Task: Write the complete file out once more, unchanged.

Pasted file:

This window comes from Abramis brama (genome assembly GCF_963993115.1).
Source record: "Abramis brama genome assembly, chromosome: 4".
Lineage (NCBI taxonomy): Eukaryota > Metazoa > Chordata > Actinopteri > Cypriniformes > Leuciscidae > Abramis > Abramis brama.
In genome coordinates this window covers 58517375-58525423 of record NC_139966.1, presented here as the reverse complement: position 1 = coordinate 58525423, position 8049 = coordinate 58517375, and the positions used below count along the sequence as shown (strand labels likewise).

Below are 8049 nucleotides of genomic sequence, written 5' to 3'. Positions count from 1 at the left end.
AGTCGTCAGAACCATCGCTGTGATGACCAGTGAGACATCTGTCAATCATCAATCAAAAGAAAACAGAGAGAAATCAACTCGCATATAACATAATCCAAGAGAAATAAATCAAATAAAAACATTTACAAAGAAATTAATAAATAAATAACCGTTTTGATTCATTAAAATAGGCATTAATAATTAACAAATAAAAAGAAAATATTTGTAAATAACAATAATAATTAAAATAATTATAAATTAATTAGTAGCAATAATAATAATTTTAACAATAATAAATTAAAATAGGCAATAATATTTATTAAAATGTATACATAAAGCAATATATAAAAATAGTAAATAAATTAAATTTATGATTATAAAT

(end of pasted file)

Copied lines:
This window comes from Abramis brama (genome assembly GCF_963993115.1).
Source record: "Abramis brama genome assembly, chromosome: 4".
Lineage (NCBI taxonomy): Eukaryota > Metazoa > Chordata > Actinopteri > Cypriniformes > Leuciscidae > Abramis > Abramis brama.
In genome coordinates this window covers 58517375-58525423 of record NC_139966.1, presented here as the reverse complement: position 1 = coordinate 58525423, position 8049 = coordinate 58517375, and the positions used below count along the sequence as shown (strand labels likewise).

Below are 8049 nucleotides of genomic sequence, written 5' to 3'. Positions count from 1 at the left end.
AGTCGTCAGAACCATCGCTGTGATGACCAGTGAGACATCTGTCAATCATCAATCAAAAGAAAACAGAGAGAAATCAACTCGCATATAACATAATCCAAGAGAAATAAATCAAATAAAAACATTTACAAAGAAATTAATAAATAAATAACCGTTTTGATTCATTAAAATAGGCATTAATAATTAACAAATAAAAAGAAAATATTTGTAAATAACAATAATAATTAAAATAATTATAAATTAATTAGTAGCAATAATAATAATTTTAACAATAATAAATTAAAATAGGCAATAATATTTATTAAAATGTATACATAAAGCAATATATAAAAATAGTAAATAAATTAAATTTATGATTATAAAT